The integrated location sharing application may utilize text parsing to initiate an action based on a context of the message. From a contextual analysis, the integrated location sharing application could determine if information about the sender's or recipient's location would be useful to share. For example, a person may text message a friend to say “I'm running late.” The integrated location sharing application would parse the text message and recognize the context deals time (i.e., “late”) and relative position (i.e., “running”). Accordingly, the integrated location sharing application would prompt the person, the friend or both to share their respective location. In one embodiment, the integrated location sharing application may automatically share the parties' real-time locations because they have identified each other as friends or favorites. In another example, the integrated location sharing application may prompt one or both of the parties to modify and/or update their respective location information. For example, one of the parties may say “I'll need to stop at the store on the way” or “I'll take the bridge instead.” Additionally or alternatively, the integrated location sharing application may be used for non-location sharing scenarios such as, but not limited to, purchasing items, making reservations, or searching for coupons.

The integrated location sharing application parses the text message to search for native language location and/or time information such as, but not limited to, an address, an establishment name, a landmark name, a departure time, traffic congestion, etc. The native language is parsed, analyzed and then mapped within the context of the text message or other mode of communication.

FIG. 4 shows a user interface 400 for the integrated location sharing application, which includes an integrated messaging client 402 to send and/or receive messages and an integrated mapping client 404 to share location information. In the illustrated embodiment, the integrated location sharing application on a first mobile communication device in the possession of a first person sends out a first text message 406 that says “Hey where are you?” A second person also having the integrated location sharing application on a second mobile communication device in possession of a second person receives the first text message 406, and the integrated location sharing application would parse the first text message 406 and then analyze it for time and/or location information. In this example, the term “where” would provide a prompt 408 for the second person to respond with an option to share the second person's location information with the first person. The prompt 408 may be sent as a link (e.g., http://location.com/abc-123) to the first person. Upon the first person activating the link, the first mobile communication device would visually display a map 410 showing a current location 412 of the second person relative to one or more geographic identifiers 414 (e.g., road names, landmark names, etc.).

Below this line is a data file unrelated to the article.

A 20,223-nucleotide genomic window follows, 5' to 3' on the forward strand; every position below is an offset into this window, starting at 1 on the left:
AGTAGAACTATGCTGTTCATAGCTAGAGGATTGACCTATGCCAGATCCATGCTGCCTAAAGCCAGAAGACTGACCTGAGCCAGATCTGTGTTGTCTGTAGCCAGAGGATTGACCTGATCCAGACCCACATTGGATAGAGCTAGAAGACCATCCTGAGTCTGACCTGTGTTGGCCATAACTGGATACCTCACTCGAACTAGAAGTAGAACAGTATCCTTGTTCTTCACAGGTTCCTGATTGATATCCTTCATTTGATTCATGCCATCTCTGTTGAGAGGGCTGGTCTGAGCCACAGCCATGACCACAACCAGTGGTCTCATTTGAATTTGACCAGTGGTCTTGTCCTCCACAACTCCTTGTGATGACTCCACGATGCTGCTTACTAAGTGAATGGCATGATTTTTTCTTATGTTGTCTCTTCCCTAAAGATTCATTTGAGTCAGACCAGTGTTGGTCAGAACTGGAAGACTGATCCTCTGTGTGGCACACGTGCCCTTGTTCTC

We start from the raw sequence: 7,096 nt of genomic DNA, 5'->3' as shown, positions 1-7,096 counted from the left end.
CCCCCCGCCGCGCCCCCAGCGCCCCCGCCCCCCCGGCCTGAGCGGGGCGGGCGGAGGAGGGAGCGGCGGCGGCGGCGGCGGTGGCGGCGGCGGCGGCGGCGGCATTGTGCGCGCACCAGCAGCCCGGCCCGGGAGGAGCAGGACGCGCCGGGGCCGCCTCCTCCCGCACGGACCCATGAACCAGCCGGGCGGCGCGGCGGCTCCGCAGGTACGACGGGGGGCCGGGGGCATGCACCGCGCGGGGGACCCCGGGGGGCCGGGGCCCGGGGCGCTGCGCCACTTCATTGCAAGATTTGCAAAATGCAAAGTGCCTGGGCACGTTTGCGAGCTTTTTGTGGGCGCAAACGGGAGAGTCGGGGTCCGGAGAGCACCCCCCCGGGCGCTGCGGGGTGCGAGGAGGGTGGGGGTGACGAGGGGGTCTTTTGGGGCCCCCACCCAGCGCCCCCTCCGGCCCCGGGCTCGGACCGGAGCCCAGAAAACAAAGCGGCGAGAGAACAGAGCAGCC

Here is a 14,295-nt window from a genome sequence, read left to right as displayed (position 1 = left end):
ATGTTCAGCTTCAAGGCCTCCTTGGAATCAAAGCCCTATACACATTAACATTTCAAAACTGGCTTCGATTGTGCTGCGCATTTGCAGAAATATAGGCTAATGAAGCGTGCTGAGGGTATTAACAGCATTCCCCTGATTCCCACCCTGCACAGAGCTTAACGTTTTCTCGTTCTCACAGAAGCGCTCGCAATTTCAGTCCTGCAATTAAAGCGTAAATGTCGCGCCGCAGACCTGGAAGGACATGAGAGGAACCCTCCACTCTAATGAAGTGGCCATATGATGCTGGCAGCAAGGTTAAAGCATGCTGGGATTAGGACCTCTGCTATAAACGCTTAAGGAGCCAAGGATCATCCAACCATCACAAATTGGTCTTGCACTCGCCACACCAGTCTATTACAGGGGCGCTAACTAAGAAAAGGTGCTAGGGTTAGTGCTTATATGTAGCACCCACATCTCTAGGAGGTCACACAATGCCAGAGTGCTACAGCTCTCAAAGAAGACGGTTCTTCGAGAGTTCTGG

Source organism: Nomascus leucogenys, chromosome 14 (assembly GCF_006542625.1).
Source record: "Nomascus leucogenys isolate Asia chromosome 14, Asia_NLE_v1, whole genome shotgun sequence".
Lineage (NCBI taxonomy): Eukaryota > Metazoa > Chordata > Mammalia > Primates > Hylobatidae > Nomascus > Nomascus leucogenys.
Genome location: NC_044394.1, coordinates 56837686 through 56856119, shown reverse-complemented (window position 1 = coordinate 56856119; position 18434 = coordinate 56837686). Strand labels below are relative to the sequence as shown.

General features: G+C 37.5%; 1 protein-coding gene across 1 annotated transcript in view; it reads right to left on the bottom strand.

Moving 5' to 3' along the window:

In addition, the integrated location sharing application may utilize a messaging time stamp 416 that may be cross referenced with known locations at those times. By way of example, the messaging time stamp 416 may be displayed on the map 410 according to a real-time, geographic location when the text message 406 was sent as well as time stamp 416. As an added feature, a time adjuster at the bottom of the map 410 may be used to select specific parts of the text message 406 timeline. By way of example, a time adjuster is shown in the progress bar 418 of FIG. 5 as text “+15 minutes.” In another embodiment, dynamic content and/or contextual information may be displayed on the device. For purposes of this description, dynamic content may be content such as, but not limited to, information that changes about the user, such as user's location or status,, broadcasting vs. not broadcasting. Contextual information may be information such as, but not limited to, restaurant ratings, video, images, etc. that may be used to augment an existing text conversation. The dynamic content and/or contextual information may be displayed within the text message 406 and it may be accessed and displayed in real-time. To switch between a messaging view and a map view, a user of the integrated location sharing application may swipe left/right or up/down on the display screen of or alternative input mechanism related to the computing device.